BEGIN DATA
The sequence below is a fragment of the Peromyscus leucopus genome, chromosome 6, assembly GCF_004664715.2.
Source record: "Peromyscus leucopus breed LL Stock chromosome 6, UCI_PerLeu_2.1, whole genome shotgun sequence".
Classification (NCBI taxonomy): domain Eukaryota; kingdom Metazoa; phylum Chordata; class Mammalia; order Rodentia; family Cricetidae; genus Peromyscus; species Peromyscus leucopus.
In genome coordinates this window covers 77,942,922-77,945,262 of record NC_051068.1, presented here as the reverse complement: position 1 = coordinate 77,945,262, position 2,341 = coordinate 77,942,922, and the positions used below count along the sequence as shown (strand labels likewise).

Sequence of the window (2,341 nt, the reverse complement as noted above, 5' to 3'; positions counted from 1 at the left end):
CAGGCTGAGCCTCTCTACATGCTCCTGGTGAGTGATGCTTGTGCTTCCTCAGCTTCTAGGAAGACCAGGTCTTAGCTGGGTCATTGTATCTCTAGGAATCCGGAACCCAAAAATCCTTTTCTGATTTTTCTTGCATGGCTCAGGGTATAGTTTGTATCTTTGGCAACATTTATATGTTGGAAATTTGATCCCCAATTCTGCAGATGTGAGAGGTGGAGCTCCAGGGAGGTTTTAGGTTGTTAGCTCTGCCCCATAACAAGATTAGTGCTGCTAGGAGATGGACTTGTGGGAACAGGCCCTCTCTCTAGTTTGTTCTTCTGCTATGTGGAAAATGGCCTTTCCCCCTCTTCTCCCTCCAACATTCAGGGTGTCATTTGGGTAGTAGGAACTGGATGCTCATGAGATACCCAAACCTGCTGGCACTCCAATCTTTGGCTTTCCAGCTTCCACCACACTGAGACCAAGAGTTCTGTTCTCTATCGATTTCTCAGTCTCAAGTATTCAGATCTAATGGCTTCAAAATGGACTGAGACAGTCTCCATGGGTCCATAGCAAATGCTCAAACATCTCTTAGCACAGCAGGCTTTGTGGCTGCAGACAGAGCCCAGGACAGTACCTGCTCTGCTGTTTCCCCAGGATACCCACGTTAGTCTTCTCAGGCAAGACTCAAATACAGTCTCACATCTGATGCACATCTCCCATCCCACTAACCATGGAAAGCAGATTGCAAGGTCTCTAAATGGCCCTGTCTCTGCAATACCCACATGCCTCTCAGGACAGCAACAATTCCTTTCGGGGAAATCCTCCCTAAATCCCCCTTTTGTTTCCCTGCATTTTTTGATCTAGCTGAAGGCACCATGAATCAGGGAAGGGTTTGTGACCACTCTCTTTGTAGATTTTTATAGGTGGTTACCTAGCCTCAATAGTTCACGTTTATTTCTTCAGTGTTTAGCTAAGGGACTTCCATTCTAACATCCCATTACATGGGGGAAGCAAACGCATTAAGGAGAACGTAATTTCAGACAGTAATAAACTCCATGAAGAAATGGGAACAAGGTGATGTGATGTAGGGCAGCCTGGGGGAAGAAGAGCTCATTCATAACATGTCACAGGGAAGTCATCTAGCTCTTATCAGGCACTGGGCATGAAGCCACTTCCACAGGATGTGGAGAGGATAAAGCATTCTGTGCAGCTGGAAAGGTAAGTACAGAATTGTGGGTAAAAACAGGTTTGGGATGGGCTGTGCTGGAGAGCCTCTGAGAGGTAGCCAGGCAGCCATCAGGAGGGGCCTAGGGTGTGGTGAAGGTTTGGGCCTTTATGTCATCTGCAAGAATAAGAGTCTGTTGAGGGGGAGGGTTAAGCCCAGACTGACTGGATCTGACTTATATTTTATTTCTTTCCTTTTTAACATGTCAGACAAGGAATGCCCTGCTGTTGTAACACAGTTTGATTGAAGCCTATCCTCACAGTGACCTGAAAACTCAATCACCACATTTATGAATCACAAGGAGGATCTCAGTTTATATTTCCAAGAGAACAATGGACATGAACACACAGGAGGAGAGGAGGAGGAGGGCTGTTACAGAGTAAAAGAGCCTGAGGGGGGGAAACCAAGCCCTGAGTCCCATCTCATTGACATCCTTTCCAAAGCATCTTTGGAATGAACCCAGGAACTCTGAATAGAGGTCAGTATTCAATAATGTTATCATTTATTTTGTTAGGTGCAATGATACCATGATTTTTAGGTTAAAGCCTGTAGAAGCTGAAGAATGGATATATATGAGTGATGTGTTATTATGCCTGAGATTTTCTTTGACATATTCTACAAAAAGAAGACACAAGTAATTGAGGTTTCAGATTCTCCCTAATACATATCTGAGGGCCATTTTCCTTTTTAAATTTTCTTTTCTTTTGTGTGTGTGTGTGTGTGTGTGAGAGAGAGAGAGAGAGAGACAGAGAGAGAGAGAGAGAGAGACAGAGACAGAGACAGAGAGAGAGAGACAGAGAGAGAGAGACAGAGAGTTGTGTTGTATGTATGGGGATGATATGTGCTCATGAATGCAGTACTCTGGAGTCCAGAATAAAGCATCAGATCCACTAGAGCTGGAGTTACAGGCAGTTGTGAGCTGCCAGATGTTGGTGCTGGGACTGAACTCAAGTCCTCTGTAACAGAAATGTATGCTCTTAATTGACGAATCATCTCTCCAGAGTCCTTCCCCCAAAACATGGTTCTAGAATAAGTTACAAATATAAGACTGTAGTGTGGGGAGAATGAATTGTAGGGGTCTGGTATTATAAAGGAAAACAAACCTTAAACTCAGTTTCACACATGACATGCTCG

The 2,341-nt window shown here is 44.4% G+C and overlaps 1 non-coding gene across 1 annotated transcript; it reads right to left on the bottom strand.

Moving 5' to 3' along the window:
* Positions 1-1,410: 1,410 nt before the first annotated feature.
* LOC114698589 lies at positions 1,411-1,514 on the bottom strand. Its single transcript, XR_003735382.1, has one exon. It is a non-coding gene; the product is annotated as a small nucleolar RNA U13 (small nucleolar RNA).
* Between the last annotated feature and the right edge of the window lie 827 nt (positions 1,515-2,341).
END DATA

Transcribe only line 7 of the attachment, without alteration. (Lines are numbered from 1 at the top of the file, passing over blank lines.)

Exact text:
The 2,341-nt window shown here is 44.4% G+C and overlaps 1 non-coding gene across 1 annotated transcript; it reads right to left on the bottom strand.